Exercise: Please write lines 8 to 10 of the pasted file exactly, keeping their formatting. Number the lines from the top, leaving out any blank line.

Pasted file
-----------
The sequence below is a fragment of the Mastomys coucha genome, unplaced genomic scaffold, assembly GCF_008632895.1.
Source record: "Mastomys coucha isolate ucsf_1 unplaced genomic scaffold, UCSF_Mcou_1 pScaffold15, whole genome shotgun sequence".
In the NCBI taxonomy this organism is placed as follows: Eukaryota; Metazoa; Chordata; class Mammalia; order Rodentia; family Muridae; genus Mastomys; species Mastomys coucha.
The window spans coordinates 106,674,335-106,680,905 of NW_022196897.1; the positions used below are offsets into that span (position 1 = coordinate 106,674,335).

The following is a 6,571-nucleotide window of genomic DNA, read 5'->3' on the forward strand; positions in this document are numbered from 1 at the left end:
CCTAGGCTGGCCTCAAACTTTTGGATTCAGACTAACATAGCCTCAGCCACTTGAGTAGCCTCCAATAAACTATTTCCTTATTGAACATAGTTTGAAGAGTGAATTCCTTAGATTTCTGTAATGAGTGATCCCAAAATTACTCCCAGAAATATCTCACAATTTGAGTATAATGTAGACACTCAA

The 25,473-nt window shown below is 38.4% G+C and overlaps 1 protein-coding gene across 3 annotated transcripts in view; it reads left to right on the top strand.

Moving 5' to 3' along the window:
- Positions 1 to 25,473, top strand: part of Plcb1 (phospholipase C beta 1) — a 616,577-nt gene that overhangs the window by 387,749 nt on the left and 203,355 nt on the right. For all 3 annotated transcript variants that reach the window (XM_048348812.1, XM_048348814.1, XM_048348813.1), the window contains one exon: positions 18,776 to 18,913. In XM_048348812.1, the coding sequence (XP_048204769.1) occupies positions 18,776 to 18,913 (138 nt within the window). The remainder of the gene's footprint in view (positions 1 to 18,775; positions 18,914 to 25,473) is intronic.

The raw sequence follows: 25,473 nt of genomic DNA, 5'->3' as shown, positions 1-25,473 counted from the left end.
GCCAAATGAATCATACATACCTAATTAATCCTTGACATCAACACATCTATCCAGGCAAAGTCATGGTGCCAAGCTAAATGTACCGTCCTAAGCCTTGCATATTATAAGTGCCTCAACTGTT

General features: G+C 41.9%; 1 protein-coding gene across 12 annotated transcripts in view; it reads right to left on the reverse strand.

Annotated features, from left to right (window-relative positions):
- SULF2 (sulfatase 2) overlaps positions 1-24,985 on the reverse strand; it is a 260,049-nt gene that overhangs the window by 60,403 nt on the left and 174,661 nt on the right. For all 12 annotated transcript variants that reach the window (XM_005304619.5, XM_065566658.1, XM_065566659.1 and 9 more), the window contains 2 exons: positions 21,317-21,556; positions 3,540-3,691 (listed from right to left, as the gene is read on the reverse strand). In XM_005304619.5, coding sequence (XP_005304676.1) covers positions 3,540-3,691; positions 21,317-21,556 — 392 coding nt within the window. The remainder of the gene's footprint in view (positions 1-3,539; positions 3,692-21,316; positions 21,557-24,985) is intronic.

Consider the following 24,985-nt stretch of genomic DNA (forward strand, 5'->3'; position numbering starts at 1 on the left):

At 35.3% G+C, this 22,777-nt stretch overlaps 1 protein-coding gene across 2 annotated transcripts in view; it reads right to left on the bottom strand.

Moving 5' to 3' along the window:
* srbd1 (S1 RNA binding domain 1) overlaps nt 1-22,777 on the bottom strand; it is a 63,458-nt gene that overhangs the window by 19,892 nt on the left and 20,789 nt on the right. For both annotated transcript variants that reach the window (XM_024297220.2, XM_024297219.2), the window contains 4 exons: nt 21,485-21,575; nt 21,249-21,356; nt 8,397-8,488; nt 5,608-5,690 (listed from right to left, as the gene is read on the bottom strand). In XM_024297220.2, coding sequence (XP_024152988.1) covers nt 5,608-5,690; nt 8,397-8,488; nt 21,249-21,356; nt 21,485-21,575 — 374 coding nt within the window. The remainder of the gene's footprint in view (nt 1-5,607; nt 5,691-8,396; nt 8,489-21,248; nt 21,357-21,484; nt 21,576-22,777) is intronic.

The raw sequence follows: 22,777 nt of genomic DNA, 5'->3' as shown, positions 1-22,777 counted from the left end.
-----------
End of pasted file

Moving 5' to 3' along the window:
- Positions 1 to 25,473, top strand: part of Plcb1 (phospholipase C beta 1) — a 616,577-nt gene that overhangs the window by 387,749 nt on the left and 203,355 nt on the right. For all 3 annotated transcript variants that reach the window (XM_048348812.1, XM_048348814.1, XM_048348813.1), the window contains one exon: positions 18,776 to 18,913. In XM_048348812.1, the coding sequence (XP_048204769.1) occupies positions 18,776 to 18,913 (138 nt within the window). The remainder of the gene's footprint in view (positions 1 to 18,775; positions 18,914 to 25,473) is intronic.

The raw sequence follows: 25,473 nt of genomic DNA, 5'->3' as shown, positions 1-25,473 counted from the left end.